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Keywords:

  • immunological characterization;
  • Oxychlorobacteria;
  • photosynthetic complexes;
  • Prochlorococcus;
  • Prochlorophytes

ABSTRACT

Ultrastructural features and immunological properties of some thylakoid proteins were examined in two strains of the prochlorophyte Prochlorococcus and compared to those of other photosynthetic prokaryotes and eukaryotes. Both strains exhibited two or three rows of tightly appressed thylakoidal membranes, located at the cell periphery. However, thylakoids were concentrically arranged in the strain from the Sargasso Sea (SARG) and horseshoe-shaped in the Mediterranean isolate (CCMP 1378). Although lacking phycobilisomes, both cell types shared with cyanobacteria the presence of carboxysome-like structures and glycogen granules as storage compounds.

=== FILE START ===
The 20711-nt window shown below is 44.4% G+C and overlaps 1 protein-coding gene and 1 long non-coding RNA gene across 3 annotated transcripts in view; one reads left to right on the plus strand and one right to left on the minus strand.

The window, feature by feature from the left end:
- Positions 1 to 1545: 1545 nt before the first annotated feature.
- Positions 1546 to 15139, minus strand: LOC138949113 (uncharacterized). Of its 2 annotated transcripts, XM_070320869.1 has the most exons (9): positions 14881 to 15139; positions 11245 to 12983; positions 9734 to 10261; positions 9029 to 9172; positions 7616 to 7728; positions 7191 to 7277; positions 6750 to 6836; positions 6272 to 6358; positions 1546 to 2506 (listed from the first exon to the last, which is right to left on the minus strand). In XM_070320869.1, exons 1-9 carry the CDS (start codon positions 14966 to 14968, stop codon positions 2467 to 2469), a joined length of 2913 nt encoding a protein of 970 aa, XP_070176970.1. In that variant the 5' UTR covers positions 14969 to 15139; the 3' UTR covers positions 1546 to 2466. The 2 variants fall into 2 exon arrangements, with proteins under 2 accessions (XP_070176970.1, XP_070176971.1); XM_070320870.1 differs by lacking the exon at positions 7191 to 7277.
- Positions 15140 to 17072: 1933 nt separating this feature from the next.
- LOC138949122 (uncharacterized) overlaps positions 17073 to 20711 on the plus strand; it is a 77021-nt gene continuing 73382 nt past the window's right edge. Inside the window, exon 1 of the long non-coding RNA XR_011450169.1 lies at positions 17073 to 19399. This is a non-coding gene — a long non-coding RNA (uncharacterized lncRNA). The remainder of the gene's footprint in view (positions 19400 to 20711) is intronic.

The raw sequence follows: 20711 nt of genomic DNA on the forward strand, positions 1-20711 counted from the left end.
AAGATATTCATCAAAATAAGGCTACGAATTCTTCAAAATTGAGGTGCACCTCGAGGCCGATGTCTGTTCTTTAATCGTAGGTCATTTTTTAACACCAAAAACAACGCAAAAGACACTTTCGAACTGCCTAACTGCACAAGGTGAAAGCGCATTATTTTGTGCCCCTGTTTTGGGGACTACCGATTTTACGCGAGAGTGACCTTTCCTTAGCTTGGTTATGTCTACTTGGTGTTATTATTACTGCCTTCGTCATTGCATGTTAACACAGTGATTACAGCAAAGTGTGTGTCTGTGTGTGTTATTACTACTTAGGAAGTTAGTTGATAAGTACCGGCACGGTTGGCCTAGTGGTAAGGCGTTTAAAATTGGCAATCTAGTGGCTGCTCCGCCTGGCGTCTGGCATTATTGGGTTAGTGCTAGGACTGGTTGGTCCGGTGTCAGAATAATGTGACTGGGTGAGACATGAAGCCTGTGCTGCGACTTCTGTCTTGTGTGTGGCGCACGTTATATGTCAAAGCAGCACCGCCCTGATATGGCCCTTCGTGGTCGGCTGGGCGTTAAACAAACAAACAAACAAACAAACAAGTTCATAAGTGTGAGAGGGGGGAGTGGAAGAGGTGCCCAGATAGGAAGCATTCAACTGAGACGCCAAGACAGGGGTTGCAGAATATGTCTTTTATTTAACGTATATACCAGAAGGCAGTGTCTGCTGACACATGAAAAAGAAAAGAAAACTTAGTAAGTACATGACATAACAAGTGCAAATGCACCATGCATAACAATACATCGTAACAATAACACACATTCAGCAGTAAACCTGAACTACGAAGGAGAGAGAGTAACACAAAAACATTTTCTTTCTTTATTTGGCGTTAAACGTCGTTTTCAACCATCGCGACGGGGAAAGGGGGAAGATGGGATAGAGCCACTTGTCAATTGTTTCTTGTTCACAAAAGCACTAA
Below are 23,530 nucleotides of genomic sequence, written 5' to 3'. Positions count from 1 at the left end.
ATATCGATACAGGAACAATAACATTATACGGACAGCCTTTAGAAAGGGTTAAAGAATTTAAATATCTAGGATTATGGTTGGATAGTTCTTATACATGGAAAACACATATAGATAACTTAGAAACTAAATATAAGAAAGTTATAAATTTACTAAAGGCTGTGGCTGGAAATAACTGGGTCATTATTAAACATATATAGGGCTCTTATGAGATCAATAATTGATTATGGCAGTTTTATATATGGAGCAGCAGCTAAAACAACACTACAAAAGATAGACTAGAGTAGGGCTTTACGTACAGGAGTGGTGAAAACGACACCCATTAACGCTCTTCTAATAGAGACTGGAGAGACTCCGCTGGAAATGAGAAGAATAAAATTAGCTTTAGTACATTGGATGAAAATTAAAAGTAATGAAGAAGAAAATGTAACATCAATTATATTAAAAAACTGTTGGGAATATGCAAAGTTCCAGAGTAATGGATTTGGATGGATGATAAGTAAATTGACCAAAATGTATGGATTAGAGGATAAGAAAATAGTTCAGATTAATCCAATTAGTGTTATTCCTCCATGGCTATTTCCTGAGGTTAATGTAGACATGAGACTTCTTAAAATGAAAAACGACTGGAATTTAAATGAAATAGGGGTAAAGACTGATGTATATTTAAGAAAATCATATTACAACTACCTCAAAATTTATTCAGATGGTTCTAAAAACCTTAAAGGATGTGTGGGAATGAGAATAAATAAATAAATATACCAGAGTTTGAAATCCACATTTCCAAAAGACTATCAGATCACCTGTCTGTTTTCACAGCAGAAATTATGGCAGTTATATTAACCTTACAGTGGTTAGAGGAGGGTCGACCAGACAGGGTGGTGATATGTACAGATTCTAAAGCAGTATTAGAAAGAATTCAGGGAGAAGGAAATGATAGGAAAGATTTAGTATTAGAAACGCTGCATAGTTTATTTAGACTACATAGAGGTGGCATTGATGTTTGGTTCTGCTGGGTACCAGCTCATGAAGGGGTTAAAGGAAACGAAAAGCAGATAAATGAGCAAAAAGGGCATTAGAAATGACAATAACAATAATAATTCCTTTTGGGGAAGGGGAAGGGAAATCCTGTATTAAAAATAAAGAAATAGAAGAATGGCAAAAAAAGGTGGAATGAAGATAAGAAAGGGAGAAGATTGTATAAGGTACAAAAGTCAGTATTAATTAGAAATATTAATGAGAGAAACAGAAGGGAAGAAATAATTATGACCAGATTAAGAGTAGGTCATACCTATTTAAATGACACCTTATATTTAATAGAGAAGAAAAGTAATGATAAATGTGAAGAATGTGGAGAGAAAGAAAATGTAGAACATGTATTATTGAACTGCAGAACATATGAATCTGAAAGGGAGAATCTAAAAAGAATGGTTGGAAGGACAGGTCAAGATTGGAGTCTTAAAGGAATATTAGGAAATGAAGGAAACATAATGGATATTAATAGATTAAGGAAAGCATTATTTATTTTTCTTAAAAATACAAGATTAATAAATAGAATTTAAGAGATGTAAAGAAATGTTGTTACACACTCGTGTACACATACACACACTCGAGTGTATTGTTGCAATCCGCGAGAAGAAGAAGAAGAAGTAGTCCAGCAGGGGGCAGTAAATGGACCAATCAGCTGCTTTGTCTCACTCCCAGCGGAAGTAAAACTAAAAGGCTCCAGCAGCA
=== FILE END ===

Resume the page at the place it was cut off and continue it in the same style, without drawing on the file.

The main thylakoid polypeptides separated by sodium dodecyl sulfate—polyacrylamide gel electrophoresis were characterized by Western blotting using several antibodies. The 30-kDa polypeptide of the light-harvesting complex (LHC) of Prochlorococcus showed a weak positive immunological cross-reaction with an antibody raised against the 32-kDa apoprotein of the LHC of the prochlorophyte Prochlorothrix hollandica. In contrast, it showed no immunological relationships with the chlorophyll a/b (Chl a/b) LHCs of green algae and higher plants. Protein membranes from Prochlorococcus strongly cross-reacted with antibodies raised against reaction center polypeptides of photosystems II and I (PSs II and I) of other photosynthetic organisms, confirming the high degree of conservation of these basic compounds of the photosynthetic machinery during evolution. Immunolocalization of thylakoid proteins showed that the LHC proteins, the major PS II reaction center proteins (CP 43 and D2), and the PS I reaction center proteins were equally distributed within the thylakoid membranes in contrast to the segregation observed in higher plants and green alga thylakoids. We also identified ribulose-1, 5-bisphosphate carboxylase/oxygenase in the carboxysomes. These results suggest that Prochlorococcus is more closely related to cyanobacteria than to green plastids even though it contains Chl b.